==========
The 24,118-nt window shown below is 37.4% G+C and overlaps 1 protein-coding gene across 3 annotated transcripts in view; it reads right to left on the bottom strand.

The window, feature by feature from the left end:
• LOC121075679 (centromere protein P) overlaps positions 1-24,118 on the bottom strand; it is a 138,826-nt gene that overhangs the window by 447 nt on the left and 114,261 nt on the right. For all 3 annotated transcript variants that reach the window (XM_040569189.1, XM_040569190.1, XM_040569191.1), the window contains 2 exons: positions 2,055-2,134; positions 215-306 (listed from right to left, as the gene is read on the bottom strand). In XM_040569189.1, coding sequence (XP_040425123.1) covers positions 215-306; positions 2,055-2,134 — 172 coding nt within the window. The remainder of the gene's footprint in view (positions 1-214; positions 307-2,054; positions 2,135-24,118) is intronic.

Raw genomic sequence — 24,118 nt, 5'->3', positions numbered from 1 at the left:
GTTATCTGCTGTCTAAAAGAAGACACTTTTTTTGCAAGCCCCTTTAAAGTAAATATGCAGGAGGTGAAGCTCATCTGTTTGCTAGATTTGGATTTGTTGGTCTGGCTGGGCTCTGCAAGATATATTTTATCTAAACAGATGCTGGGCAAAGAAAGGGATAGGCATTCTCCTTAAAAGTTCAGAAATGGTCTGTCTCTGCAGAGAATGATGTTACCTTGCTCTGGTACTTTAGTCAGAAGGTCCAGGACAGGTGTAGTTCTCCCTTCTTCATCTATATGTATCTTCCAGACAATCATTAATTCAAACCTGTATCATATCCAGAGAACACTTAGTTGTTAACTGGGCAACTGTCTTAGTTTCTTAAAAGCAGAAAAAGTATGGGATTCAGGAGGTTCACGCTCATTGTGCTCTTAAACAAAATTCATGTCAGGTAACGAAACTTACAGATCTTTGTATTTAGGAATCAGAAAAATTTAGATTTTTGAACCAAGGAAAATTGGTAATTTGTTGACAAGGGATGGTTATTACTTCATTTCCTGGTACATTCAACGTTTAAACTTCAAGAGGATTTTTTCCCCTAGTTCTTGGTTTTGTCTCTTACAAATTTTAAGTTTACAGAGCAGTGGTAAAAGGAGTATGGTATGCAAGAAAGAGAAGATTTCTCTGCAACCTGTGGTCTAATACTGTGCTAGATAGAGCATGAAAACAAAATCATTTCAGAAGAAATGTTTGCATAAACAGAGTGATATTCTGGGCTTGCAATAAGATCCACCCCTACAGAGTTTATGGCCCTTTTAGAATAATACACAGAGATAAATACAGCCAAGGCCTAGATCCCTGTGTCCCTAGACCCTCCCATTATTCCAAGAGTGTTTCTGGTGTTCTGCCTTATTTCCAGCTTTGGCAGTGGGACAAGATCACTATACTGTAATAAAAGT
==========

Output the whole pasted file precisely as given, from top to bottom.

The 24,118-nt window shown below is 37.4% G+C and overlaps 1 protein-coding gene across 3 annotated transcripts in view; it reads right to left on the bottom strand.

The window, feature by feature from the left end:
• LOC121075679 (centromere protein P) overlaps positions 1-24,118 on the bottom strand; it is a 138,826-nt gene that overhangs the window by 447 nt on the left and 114,261 nt on the right. For all 3 annotated transcript variants that reach the window (XM_040569189.1, XM_040569190.1, XM_040569191.1), the window contains 2 exons: positions 2,055-2,134; positions 215-306 (listed from right to left, as the gene is read on the bottom strand). In XM_040569189.1, coding sequence (XP_040425123.1) covers positions 215-306; positions 2,055-2,134 — 172 coding nt within the window. The remainder of the gene's footprint in view (positions 1-214; positions 307-2,054; positions 2,135-24,118) is intronic.

Raw genomic sequence — 24,118 nt, 5'->3', positions numbered from 1 at the left:
GTTATCTGCTGTCTAAAAGAAGACACTTTTTTTGCAAGCCCCTTTAAAGTAAATATGCAGGAGGTGAAGCTCATCTGTTTGCTAGATTTGGATTTGTTGGTCTGGCTGGGCTCTGCAAGATATATTTTATCTAAACAGATGCTGGGCAAAGAAAGGGATAGGCATTCTCCTTAAAAGTTCAGAAATGGTCTGTCTCTGCAGAGAATGATGTTACCTTGCTCTGGTACTTTAGTCAGAAGGTCCAGGACAGGTGTAGTTCTCCCTTCTTCATCTATATGTATCTTCCAGACAATCATTAATTCAAACCTGTATCATATCCAGAGAACACTTAGTTGTTAACTGGGCAACTGTCTTAGTTTCTTAAAAGCAGAAAAAGTATGGGATTCAGGAGGTTCACGCTCATTGTGCTCTTAAACAAAATTCATGTCAGGTAACGAAACTTACAGATCTTTGTATTTAGGAATCAGAAAAATTTAGATTTTTGAACCAAGGAAAATTGGTAATTTGTTGACAAGGGATGGTTATTACTTCATTTCCTGGTACATTCAACGTTTAAACTTCAAGAGGATTTTTTCCCCTAGTTCTTGGTTTTGTCTCTTACAAATTTTAAGTTTACAGAGCAGTGGTAAAAGGAGTATGGTATGCAAGAAAGAGAAGATTTCTCTGCAACCTGTGGTCTAATACTGTGCTAGATAGAGCATGAAAACAAAATCATTTCAGAAGAAATGTTTGCATAAACAGAGTGATATTCTGGGCTTGCAATAAGATCCACCCCTACAGAGTTTATGGCCCTTTTAGAATAATACACAGAGATAAATACAGCCAAGGCCTAGATCCCTGTGTCCCTAGACCCTCCCATTATTCCAAGAGTGTTTCTGGTGTTCTGCCTTATTTCCAGCTTTGGCAGTGGGACAAGATCACTATACTGTAATAAAAGT